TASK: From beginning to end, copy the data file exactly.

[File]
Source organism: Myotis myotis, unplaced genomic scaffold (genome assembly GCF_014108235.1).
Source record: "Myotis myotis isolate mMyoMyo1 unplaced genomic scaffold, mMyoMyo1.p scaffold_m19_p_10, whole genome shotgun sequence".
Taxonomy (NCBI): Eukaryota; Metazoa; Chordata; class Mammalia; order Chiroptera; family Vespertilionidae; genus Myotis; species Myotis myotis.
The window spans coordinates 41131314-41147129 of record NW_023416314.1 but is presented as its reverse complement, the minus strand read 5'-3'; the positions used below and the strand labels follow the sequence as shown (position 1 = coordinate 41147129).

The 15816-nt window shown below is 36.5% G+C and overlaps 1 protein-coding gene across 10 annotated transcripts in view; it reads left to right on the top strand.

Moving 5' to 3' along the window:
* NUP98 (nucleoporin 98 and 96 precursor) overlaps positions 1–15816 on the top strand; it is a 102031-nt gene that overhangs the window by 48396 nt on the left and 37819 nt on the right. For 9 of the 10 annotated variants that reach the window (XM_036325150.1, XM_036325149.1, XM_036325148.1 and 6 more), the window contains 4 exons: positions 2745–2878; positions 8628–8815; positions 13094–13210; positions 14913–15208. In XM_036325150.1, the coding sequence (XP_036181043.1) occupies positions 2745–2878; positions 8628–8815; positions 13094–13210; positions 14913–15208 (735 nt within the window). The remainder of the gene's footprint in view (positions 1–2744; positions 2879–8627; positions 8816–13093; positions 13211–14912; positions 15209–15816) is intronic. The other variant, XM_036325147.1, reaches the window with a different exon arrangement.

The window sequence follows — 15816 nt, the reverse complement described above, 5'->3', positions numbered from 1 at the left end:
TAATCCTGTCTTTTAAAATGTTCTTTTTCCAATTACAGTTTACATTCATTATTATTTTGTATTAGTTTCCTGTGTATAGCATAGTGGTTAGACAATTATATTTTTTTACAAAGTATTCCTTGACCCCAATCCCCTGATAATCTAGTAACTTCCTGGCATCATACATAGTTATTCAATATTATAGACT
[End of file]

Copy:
Source organism: Myotis myotis, unplaced genomic scaffold (genome assembly GCF_014108235.1).
Source record: "Myotis myotis isolate mMyoMyo1 unplaced genomic scaffold, mMyoMyo1.p scaffold_m19_p_10, whole genome shotgun sequence".
Taxonomy (NCBI): Eukaryota; Metazoa; Chordata; class Mammalia; order Chiroptera; family Vespertilionidae; genus Myotis; species Myotis myotis.
The window spans coordinates 41131314-41147129 of record NW_023416314.1 but is presented as its reverse complement, the minus strand read 5'-3'; the positions used below and the strand labels follow the sequence as shown (position 1 = coordinate 41147129).

The 15816-nt window shown below is 36.5% G+C and overlaps 1 protein-coding gene across 10 annotated transcripts in view; it reads left to right on the top strand.

Moving 5' to 3' along the window:
* NUP98 (nucleoporin 98 and 96 precursor) overlaps positions 1–15816 on the top strand; it is a 102031-nt gene that overhangs the window by 48396 nt on the left and 37819 nt on the right. For 9 of the 10 annotated variants that reach the window (XM_036325150.1, XM_036325149.1, XM_036325148.1 and 6 more), the window contains 4 exons: positions 2745–2878; positions 8628–8815; positions 13094–13210; positions 14913–15208. In XM_036325150.1, the coding sequence (XP_036181043.1) occupies positions 2745–2878; positions 8628–8815; positions 13094–13210; positions 14913–15208 (735 nt within the window). The remainder of the gene's footprint in view (positions 1–2744; positions 2879–8627; positions 8816–13093; positions 13211–14912; positions 15209–15816) is intronic. The other variant, XM_036325147.1, reaches the window with a different exon arrangement.

The window sequence follows — 15816 nt, the reverse complement described above, 5'->3', positions numbered from 1 at the left end:
TAATCCTGTCTTTTAAAATGTTCTTTTTCCAATTACAGTTTACATTCATTATTATTTTGTATTAGTTTCCTGTGTATAGCATAGTGGTTAGACAATTATATTTTTTTACAAAGTATTCCTTGACCCCAATCCCCTGATAATCTAGTAACTTCCTGGCATCATACATAGTTATTCAATATTATAGACT